The award reflects $280,000 in back wages and interest, $15,000 in compensatory damages and $20,000 in punitive damages, OSHA said. The federal agency does not release the names of employees involved in whistle-blower complaints.Read More
While there exists no foolproof way to protect your workplace against the kinds of tragedies that we've seen lately, these few steps can go a long way to putting you in the best place to deter and respond.Read More
The city of Houston's Mayor's Office of Public Safety and Homeland Security produced the informational video, titled 'Run. Hide. Fight. Surviving an Active Shooter Event' and released it after the Colorado movie theater incident.
Employers also should work to make sure employees are trained in techniques that can help them prevent or escape violent scenarios.Read More
From 1993 to 2009, the rate of workplace homicides fell 59 percent while the overall rate of homicides fell 47 percent, according to the study.
Since mid-2010, the latest technology tool by ebosswatch.com has been nearly as popular among human resources and hiring managers as it has been with job seekers. Read More
In the complaint, Ourida Diktakis alleges that the hospital's administrators intentionally did not inform her or the ICU staff of the drill. She claims the hospital's actions not only 'emotionally traumatized' her and her staff, but put patients in the ICU at risk by unnecessarily detaining their caregivers.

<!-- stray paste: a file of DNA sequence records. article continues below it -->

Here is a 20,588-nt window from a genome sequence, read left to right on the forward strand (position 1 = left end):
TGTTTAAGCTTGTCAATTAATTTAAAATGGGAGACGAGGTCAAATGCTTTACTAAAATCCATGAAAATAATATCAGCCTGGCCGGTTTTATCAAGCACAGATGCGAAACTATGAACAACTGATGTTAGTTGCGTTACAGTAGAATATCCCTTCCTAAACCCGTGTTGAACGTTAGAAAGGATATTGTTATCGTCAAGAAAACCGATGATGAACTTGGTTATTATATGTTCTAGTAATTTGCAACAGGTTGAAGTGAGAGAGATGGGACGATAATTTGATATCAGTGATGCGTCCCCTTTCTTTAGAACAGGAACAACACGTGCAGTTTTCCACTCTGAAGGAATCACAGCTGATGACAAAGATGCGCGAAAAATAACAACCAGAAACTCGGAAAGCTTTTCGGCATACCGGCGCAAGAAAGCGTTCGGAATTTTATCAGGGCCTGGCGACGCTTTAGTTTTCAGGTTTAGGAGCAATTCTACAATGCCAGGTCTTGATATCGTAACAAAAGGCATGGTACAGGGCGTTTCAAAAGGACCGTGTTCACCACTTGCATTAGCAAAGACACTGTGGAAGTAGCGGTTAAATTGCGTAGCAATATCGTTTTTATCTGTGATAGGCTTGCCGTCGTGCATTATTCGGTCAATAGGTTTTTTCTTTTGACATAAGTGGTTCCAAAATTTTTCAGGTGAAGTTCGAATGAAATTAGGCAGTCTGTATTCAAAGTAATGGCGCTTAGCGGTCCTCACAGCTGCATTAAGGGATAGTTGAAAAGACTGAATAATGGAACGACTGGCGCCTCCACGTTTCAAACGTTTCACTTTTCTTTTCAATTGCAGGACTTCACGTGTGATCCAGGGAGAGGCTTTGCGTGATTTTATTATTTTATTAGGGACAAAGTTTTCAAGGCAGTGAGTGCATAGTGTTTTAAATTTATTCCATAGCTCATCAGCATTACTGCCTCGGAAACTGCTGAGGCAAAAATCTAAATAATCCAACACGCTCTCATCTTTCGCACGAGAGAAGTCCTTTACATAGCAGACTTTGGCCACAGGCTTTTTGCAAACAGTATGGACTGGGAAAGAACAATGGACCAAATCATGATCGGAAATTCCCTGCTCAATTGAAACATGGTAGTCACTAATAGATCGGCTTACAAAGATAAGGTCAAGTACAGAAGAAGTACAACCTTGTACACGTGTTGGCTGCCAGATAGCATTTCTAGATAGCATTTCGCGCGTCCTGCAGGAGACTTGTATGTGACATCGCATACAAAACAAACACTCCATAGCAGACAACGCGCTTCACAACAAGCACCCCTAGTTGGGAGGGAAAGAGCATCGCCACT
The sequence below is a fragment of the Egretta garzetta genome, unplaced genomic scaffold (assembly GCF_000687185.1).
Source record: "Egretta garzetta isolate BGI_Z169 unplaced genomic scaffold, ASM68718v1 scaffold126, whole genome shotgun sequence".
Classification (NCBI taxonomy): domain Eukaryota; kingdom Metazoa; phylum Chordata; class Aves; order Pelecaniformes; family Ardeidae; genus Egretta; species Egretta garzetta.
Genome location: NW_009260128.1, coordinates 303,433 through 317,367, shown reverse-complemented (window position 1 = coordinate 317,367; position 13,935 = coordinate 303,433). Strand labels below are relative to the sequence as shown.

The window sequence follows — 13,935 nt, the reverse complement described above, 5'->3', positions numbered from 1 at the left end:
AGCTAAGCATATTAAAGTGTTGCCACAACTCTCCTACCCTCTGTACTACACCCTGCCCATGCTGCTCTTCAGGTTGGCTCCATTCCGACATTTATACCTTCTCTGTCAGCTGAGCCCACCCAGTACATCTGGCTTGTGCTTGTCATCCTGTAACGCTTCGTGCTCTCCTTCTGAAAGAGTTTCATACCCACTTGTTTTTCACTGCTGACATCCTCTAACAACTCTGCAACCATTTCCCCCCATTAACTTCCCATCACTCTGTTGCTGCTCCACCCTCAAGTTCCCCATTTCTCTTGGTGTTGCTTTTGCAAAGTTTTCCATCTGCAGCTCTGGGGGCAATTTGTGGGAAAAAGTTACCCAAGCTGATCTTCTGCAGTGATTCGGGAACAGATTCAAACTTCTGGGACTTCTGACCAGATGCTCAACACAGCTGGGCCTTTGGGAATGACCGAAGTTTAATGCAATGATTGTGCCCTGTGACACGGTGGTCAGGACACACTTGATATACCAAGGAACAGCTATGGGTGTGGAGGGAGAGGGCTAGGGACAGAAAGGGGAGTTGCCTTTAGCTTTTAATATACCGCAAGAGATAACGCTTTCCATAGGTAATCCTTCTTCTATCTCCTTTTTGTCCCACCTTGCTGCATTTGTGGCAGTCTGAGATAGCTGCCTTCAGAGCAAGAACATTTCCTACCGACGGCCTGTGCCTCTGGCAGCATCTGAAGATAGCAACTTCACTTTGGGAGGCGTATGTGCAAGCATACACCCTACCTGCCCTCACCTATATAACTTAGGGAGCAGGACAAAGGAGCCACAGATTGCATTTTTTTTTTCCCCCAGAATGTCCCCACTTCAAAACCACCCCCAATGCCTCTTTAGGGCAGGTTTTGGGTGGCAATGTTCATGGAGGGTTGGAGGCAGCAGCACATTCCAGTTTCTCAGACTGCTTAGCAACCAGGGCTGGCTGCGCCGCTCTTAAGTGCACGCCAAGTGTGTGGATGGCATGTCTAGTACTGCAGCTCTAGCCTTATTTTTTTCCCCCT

More than a dozen states already have such laws and adding Texas to that group was a major coup for the gun rights lobby. Two previous bills had failed in the Legislature before SB 321—known as the Employee Parking Lot Bill—passed in May and was signed into law by Gov. Rick Perry. Read More
The April 2008 robbery at the Morrisville, Pennsylvania, business occurred while the claimant worked the night shift. Neither he nor a co-worker was physically injured, the court opinion states.
I provide organizational development services for a government agency. I've heard complaints from several employees about a human resource staffer, and the accusations sound like classic bullying behavior. Made aware of these complaints, our human resources director shrugs them off. We have policies against harassment based on gender and race, but none against "equal opportunity bullying." When neither policies nor decision-makers protect people, how do you advocate for change?